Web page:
Website & fanzine of the SF fan club USS Hudson Bay, Toronto, Canada






Eric Layman:
of an Artist

[This article was published in the January 2000 issue of The Voyageur.]

By Lloyd Landa

Hudson Bay member Eric Layman is many things: published poet, science-fiction novelist and short-story writer, part-time writer and editor at Canadian Jewish News—but above all, he's an artist.

Members who attended Eric's lecture on world-building at the November 1999 Open Meeting, or read his thoughts in the Nov./Dec. Voyageur on how he creates entire universes consistent within themselves, caught a glimpse of how the gentle, thoughtful man I'm proud to call friend weaves otherworldly tapestries that draw readers and listeners into dimensions of Eric's exceptionally fertile imagination.

Eric makes the world of a species he invented, the Hlu, come alive with rich, relevant detail. He believes, as does Larry Niven, that "God is in the details" when building a universe from scratch. It's a trait that spills over into his other chosen field, poetry.

Toronto heard samples of his work and views on art and artists on Nov. 2l [1999], when he was a guest on Nik Beat's CIUT (89.1) Sunday afternoon poetry program, "Howl." Listeners learned how Eric balances the need to make a living with the urge that drives him to excel at poetry, prose and even filk songs:

"It's really quite simple. I hang in there and forge ahead, even when the odds of success make what I'm doing seem rather stupid. Often, what seems the 'stupid' thing to do is the most life-affirming—and that's why I do it," said Eric.

That's why her plies his craft in a cold, uncaring city jam-packed with too many other artists chasing too few dreams. That's why he often rides his bike long distances in all kinds of weather—just to clear his head—eats meals at midnight, and tries to cram in a couple of hours' writing before he finally calls it a night.

That's why he brushed aside Ink Beat's observations about the shrinking lack of opportunity for Canadian artists by simply responding that the answer is to "plug away, every day." He's far too busy living in his incredibly intricate world of imagination to worry about whether he'll ever receive an Order of Canada award for his poetry—or even sell a manuscript or short story to a major publisher.

That doesn't mean that he's not out there knocking on doors, either. It's just that the act of creation, for Eric, is sacred in and of itself.

"For too many years, I was underemployed. At least the job I have now, which takes up about three-quarters of my time, means I actually have enough to eat and can afford the exorbitant postage to mail manuscripts to publishers too backward-thinking to accept submissions by e-mail," he told CIUT listeners.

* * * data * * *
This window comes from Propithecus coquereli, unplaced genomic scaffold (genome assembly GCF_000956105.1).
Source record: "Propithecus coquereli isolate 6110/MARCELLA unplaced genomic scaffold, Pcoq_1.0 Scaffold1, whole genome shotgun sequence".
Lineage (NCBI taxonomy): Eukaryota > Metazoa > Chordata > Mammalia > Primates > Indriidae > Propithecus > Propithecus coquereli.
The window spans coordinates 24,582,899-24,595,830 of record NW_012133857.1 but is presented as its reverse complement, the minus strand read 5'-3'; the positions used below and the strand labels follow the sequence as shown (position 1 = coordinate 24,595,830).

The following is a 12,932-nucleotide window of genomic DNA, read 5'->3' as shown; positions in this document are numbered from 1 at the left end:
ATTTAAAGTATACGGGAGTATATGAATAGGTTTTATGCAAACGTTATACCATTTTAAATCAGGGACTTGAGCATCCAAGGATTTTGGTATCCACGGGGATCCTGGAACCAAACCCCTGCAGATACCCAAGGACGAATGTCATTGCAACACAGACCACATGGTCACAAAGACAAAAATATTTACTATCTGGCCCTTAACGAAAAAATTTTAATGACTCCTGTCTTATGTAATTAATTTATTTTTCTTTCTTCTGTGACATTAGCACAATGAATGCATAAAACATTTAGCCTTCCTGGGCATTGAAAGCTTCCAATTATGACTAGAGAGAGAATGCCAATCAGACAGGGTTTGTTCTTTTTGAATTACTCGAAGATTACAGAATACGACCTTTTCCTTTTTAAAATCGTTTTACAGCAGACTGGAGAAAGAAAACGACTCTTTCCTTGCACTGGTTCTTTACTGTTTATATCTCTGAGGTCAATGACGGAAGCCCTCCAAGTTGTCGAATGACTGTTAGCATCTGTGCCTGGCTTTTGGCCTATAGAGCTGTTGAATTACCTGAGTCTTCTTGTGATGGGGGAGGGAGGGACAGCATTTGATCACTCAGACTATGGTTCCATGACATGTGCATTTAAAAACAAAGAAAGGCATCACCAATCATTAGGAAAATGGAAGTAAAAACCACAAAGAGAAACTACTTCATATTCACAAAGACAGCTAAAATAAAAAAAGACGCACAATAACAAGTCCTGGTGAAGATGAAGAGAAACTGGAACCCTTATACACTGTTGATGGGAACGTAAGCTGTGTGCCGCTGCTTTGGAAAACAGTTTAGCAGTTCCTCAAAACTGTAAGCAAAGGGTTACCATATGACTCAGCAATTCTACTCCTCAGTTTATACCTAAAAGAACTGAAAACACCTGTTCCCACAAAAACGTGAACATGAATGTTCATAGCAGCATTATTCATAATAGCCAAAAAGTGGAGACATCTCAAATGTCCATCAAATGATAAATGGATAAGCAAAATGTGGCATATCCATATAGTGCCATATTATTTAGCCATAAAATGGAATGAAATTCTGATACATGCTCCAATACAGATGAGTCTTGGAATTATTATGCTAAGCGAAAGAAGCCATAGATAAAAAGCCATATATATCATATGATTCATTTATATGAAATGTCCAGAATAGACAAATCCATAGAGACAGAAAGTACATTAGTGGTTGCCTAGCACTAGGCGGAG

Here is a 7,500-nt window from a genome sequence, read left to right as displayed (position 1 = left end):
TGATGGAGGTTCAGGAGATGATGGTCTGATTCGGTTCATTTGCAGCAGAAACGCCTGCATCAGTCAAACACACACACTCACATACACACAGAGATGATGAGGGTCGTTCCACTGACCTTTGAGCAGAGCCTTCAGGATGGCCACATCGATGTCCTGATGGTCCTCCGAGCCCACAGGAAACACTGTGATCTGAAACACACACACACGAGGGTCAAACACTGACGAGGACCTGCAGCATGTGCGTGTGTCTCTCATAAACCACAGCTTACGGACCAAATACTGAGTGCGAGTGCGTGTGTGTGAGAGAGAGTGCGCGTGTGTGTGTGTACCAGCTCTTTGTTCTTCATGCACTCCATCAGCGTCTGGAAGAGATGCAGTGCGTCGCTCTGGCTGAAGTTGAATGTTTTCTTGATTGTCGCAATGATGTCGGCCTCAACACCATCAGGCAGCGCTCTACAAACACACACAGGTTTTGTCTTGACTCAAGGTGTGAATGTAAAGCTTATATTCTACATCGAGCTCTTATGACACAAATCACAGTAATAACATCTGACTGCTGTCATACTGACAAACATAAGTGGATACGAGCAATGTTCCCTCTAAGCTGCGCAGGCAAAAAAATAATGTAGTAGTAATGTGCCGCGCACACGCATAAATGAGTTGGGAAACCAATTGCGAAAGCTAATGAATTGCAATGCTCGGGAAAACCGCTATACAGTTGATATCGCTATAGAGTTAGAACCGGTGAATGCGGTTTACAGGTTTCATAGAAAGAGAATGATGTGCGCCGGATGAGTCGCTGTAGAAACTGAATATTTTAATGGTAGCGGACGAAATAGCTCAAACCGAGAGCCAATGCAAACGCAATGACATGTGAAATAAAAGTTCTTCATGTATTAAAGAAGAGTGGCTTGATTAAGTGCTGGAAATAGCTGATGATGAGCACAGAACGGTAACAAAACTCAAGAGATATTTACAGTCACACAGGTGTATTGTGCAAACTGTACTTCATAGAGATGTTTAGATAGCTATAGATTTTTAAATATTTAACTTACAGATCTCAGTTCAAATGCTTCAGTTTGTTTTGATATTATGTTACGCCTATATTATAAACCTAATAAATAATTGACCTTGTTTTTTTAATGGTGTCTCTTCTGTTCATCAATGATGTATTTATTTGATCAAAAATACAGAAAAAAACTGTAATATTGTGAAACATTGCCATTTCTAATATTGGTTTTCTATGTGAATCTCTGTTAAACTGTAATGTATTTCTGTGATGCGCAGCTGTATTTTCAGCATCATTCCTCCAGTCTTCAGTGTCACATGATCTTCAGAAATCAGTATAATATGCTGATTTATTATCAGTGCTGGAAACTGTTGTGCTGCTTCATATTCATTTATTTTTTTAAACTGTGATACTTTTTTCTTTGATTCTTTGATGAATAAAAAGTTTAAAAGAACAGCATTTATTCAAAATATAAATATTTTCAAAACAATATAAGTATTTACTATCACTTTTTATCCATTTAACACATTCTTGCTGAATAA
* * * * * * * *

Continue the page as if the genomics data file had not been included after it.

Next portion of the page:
"Too many artists I've met are paralyzed by the understandable angst created by insurmountable roadblocks to getting themselves seen, heard, or read. They tend to agonize over obstacles instead of focusing their energies on writing that next great play or song."

Eric tries to convey some of that wonderfully bloody-minded perseverance to students at his poetry workshops, which he's been holding on and off over the past few years.

"I try to impart what I know about the craft of poetry writing, and expand my students' horizons about form. Most of them don't know much beyond free verse; some had never heard of a sonnet. But above all, I want them to understand that if they want to be writers, they should write. Keep writing. Then revise. Edit. Write again, until they have something that truly stands up."

After fielding some queries from Ink Beat about his background (BC-born, an Air Force brat who lived in the West and London, Ontario before coming to Toronto in 1957 when he was 14), Eric recited a few of his poems on air. "And the Coffee Got Better" is a look at Toronto artistic pretensions, displaying Eric's uncanny attention to detail and his gift of concrete, accessible imagery. "Fire Hair at Sunset" is a look at a fantasy Toronto, again laden with memorable metaphors, drenched in moody atmosphere. Then there's a filk song about asteroid miners. He finished with "Never Book A Trip To Terra," poking fun at an over-regulated Earth and its weakened-immune-system inhabitants.

A man with near-inexhaustible stores of energy and an unshakeable belief in his artistic vision, Eric will continue to create as long as he draws breath. And that's worth 100 Orders of Canada.

Some material written by Eric Layman on this site: an article on world-building from 1999; and book reviews from 2002, for which he was an Aurora Award finalist in 2003 for fan writing:

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